says just as much about a band, and we get that here with
“Take me on the road I’ve got bees in my butt”
from the song “Jimnastics.” This album is full
of snacks, kissing, DIY stuff, and other things that you
like, so you will probably like this. Tacocat fans will
like this. Old school Mutant Pop fans of the Kung Fu Monkeys
might not connect the dots directly here, but I imagine
the KFM themselves would approve of this jangly, spunky,
08. Pavid Vermin - Take Out The Trash :
Quarantines ain’t got nothing on this pure pop punk
album from Glenn “I was a one-man band anyway”
Robinson. Songs are short, quick, and fun without sounding
recycled or too slick. The vocals sound double-tracked with
additional harmonies on either end, and the guitars are
the reason why we half-sincerely call this buzzpop. The
genre continues to not be completely dead, but most of the
records I’ve listened to this year could have been
cut to EPs. The same can’t be said about Take Out
The Trash, it’s all killer. That’s significant
in and of itself, and then consider Cutting Corners (the
other Pavid Vermin album from 2020) and Lookout! Pavid Vermin
Ruins Some Songs (the other other album from this year),
and I’m left thinking he’s his own best competition
for best pop punk artist of the year.
09. Cayucas - Blue Summer : Easy, breezy,
and sometimes cheesy sunshine pop. What Vampire Weekend’s
first album was to Paul Simon’s Graceland, this band
is to All Summer Long-era Beach Boys. It’s incredibly
lite and infectious. There was a good solid 3 months that
I couldn’t stop singing along to this… can this
dessert really be zero calories?!
10. Don Blake - Anti-Charisma Wholesale EP :
“Penitent One” is near perfection. Relentlessly
fast, melodic, and filled with equal amounts of regret and
harmonies. This has been on repeat since release day. Who
would have thought that quality skate punk would be coming
from Manchester UK in 2020? Well, other than Bloated Kat
11. Young Man In A Hurry - Jarvis : There’s
something mysteriously captivating about this one. The lead
track, “A Natural Love” being an instant classic
probably helped, but maybe it’s the fact that their
speediest song is “Give Me Patience”, and at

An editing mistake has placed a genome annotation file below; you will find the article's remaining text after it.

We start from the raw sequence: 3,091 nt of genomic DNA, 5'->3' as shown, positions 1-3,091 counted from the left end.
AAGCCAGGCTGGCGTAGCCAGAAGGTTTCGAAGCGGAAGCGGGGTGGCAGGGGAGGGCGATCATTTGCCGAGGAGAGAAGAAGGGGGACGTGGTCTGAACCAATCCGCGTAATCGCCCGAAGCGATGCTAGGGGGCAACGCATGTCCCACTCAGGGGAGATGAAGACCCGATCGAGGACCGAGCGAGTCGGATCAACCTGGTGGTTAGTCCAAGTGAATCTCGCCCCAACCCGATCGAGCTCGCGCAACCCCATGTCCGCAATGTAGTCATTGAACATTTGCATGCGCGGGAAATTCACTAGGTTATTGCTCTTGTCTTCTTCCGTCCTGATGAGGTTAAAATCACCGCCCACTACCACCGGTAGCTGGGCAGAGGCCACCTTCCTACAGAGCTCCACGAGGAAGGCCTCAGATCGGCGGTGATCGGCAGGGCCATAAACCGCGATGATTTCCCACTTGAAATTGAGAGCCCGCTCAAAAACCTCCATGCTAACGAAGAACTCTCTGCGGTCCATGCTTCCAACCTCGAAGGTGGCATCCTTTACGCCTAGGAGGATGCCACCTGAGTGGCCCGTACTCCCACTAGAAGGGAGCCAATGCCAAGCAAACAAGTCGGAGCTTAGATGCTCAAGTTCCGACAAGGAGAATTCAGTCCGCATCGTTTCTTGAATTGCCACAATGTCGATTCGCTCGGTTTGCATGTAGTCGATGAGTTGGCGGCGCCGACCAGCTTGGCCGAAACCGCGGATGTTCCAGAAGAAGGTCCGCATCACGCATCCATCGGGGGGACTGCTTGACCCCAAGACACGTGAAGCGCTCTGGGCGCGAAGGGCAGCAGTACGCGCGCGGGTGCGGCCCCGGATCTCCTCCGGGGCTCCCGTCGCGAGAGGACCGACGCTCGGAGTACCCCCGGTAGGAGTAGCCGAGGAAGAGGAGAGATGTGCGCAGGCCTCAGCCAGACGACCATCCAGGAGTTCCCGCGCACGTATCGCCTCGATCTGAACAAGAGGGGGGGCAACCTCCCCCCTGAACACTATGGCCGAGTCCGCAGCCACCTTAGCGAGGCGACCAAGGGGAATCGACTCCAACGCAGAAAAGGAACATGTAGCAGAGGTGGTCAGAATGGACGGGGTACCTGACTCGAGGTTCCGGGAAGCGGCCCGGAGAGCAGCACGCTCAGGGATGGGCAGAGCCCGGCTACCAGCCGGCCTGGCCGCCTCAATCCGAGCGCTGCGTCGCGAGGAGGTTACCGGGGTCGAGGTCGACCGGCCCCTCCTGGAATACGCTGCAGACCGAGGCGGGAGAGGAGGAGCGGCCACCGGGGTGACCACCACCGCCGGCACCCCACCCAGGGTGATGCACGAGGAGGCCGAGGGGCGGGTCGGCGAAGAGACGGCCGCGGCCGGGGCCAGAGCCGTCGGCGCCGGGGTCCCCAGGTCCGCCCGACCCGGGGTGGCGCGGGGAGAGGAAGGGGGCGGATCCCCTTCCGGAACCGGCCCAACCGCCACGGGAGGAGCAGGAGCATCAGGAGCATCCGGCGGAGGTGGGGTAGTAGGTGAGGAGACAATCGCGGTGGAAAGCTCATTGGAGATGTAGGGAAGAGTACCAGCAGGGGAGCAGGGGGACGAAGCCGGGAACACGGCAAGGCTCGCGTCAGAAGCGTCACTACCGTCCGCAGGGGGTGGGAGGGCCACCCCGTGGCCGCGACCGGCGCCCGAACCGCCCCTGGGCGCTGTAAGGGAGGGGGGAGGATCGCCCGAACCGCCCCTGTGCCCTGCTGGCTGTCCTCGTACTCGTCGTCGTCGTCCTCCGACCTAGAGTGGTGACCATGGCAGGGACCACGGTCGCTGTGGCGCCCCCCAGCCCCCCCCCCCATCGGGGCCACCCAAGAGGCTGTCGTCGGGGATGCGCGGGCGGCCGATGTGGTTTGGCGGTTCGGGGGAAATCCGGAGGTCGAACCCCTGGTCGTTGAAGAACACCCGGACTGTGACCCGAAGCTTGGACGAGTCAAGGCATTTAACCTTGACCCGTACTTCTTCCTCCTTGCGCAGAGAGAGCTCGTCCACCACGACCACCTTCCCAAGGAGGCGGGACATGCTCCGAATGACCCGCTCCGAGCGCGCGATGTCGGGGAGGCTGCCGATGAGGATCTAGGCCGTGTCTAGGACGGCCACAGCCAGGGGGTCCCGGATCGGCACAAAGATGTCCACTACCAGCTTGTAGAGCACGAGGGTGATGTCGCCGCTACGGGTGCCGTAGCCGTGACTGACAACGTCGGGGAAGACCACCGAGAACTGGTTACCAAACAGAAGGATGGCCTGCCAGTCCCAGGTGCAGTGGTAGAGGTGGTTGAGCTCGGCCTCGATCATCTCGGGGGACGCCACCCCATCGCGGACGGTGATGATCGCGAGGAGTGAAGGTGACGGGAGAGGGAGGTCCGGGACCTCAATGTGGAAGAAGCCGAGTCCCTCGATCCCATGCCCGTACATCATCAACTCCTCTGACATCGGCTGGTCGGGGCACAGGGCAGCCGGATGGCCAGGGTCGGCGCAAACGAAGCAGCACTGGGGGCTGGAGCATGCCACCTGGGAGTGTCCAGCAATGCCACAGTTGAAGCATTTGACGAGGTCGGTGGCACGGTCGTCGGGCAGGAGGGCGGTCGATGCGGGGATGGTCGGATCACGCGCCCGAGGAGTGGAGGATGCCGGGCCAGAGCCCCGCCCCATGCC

every other turn they find ways to make you tilt your head.
The sounds alternate from fuzzy to soothing and it’s
full of life and affirmation. And while the style lands
pretty squarely in arty cinematic rock/chamber pop territory,
this doesn’t really sound like The National or Sufjan
Stevens. This is of course a 2020 release, but they haven’t
really hung their hat on any particular era of indie music.
They’ve carved out a nice little space and time for
12. Cut Worms - Nobody Lives Here Anymore :
Ok, this one is tough. Hollow Ground was in my top 3 in
2018 and this is a pretty far slide... but I’ll be
danged this thing just keeps crawling back into my rotation.
The Everly Brothers sing-alongs from the previous album
are all but gone, and in their place are tunes that saunter
along, perfectly content with taking their dear sweet time
to get in your brain. This is singer-songwriter pop that
still sounds a bit like Don and Phil, and a bit like at
least one of the Beatles, but not the content we know from
their heyday. This is more like later-career stuff, which
we sometimes don’t appreciate until down the road.
Ask me next year where this ranks, it’s still moving.
13. The Challenged - Wallfighter : Anthemic
pop punk from a longstanding NYC trio. Four songs in and
you might think “Whoa, this is almost *too* epic,”
and yes the album is front loaded in that way. But track
five sounds like 90s Green Day (as does track ten), and
in track nine they bust out a gosh darn harmonica. I don’t
know why I am writing track numbers instead of song titles.
Fans of this band will find plenty to like here, and newcomers
shouldn’t be afraid to start here and work backwards.
14. Slow Pulp - Moveys : I’ve been
associating the album title with movement all this time,
only to have the computer self-correct the title to “movies.”
I mean, I still don’t get it, but ok. Another full-length
here with exquisite female vocals falling under the indie
umbrella. But where Slow Pulp differs from the rest of my
list, is that they go full dreamy. They skirt around emo,
hint at shoegaze, and even have a bedroom funk song at the
end, but overall nothing but mellow moods, comforting vocals,
and floaty guitar tones.
15. Hum - Inlet : My comeback release
of the year. This band is still fuzzy, still loud and soft
at the same time, and more or less they could have released
this in 2000 instead of 2020 and I wouldn’t have batted
an eye. Whatever the audio equivalent of looking into the
past with rose-colored glasses is, this is it. Thanks for
reaching out again, guys. I’ve missed you.
16. Clem Snide - Forever Just Beyond :
My comfort food release of the year. I know what indie-folk/americana
I’m getting here. I’ve always liked this band,
and I know I will like it again. I will go back to this
band when I want to relax rather than engage. I must note
that my term specifically refers to the sound here - Eef
Barzelay’s earnest and only slightly Nashville vocals,
easy strumming with lots of support - steel guitar, keyboards,
horns, etc. I feel like I need to qualify my love in that
regard because this album is all about death and depression.